What I have been expounding may be resumed by saying that the history of historiography is neither literary history nor the history of cultural, social, political, moral doings, which are of a practical nature, but that it is certainly all these things, by reason of the unbreakable unity of history, though with it the accent does not fall upon practical facts, but rather upon historiographical thought, which is its proper subject.

Having pointed out or recalled these distinctions, which, as we have seen, are sometimes neglected with evil results, we must now utter a warning against other distinctions, employed without rational basis, which rather overcloud and trouble the history of historiography than shed light upon it.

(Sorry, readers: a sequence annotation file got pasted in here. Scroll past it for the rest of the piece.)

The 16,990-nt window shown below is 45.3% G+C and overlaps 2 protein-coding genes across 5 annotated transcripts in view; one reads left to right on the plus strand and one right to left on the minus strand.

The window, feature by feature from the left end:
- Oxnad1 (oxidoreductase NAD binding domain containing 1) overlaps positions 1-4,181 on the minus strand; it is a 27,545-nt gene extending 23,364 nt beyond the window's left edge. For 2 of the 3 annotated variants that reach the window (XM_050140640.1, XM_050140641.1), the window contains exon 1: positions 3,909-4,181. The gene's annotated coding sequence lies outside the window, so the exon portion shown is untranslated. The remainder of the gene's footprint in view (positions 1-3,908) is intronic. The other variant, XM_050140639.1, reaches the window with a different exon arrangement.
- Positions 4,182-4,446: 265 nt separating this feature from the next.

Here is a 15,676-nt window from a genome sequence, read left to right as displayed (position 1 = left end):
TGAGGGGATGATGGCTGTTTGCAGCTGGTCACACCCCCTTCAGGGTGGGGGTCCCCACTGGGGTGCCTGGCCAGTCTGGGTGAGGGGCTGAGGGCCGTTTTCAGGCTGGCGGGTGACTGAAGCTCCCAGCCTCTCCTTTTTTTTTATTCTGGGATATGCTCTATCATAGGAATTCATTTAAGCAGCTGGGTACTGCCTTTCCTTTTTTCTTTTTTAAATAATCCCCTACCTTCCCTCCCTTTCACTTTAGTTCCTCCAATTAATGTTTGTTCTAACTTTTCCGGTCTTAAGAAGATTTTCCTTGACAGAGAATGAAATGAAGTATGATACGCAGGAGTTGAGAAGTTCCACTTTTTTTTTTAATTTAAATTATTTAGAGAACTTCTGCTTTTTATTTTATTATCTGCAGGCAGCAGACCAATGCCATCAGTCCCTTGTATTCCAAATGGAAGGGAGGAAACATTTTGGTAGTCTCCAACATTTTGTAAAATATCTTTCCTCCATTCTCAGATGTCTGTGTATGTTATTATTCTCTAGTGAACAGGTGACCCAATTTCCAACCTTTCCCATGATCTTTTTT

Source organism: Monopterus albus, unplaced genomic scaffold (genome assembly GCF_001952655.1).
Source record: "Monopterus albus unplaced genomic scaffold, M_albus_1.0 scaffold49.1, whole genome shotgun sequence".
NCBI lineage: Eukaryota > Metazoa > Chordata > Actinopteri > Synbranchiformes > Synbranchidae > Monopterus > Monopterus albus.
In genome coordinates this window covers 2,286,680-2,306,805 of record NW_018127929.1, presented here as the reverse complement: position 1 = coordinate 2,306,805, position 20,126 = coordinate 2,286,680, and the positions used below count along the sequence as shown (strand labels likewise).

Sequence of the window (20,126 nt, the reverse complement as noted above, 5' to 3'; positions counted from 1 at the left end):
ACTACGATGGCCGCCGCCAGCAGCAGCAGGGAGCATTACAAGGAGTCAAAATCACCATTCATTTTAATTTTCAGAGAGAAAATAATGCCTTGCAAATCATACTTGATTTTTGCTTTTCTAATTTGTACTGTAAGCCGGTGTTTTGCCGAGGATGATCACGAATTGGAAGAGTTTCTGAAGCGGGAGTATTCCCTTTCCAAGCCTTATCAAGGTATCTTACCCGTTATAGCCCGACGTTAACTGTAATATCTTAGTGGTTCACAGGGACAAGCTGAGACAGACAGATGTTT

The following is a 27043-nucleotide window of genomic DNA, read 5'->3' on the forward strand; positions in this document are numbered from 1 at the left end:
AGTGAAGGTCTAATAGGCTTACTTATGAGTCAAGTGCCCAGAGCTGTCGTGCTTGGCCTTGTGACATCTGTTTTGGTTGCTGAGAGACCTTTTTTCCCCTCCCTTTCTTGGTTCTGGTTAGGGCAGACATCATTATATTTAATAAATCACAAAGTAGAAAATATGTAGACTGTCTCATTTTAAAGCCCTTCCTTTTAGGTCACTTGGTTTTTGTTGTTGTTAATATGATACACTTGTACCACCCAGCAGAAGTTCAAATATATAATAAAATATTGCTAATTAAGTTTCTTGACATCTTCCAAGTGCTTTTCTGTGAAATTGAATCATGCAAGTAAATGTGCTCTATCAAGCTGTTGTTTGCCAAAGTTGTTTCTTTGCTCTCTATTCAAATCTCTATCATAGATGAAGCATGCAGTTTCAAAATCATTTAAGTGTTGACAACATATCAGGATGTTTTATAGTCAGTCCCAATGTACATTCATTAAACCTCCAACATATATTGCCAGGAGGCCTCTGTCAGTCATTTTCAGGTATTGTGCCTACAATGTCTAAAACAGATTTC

Fueter (I cite him again, although the error is not peculiar to him) declares that he has dealt in his book with historiographical theories and with historical method only in so far as they seem to have had influence upon actual historiography. The history of historicity (here[Pg 172] is the reason he gives for the method he has followed) is as little the history of historiography as is the history of dramatic theories the history of the drama. This he considers to be proved by the fact that theory and practice often follow different paths, as, for instance, in Lope de Vega, whose theory of the drama and actual dramatic work were two different things, to such an extent that it was said of the Spanish dramatist that although he reverenced the poetical art, when he sat down to compose "he locked up the correct rules under seven keys." This argument is without doubt specious, and I was myself formerly seduced by it; but it is fallacious, as I realized when I thought it over again, and I now affirm it to be an error with all the conviction and authority of one who criticizes an error at one time his own. The argument is founded upon a false analogy between the production of art and that of history. Art, which is the work of the imagination, can be well distinguished from the theory of art, which is the work of reflection; artistic genius produces the former, the speculative intellect the latter, and it often happens with artists that the speculative intellect is inferior to their genius, so that they do one thing and say another, or say one thing and do another, without its being possible to accuse them of logical incoherence, because the incoherence is between two discordant thoughts, never between a thought and an act of the imagination. But history and theory of history are both of them works of thought, bound to one another in the same way as thought is bound to itself, since it is one. Thus no historian but possesses in a more or less reflective way his theory of h............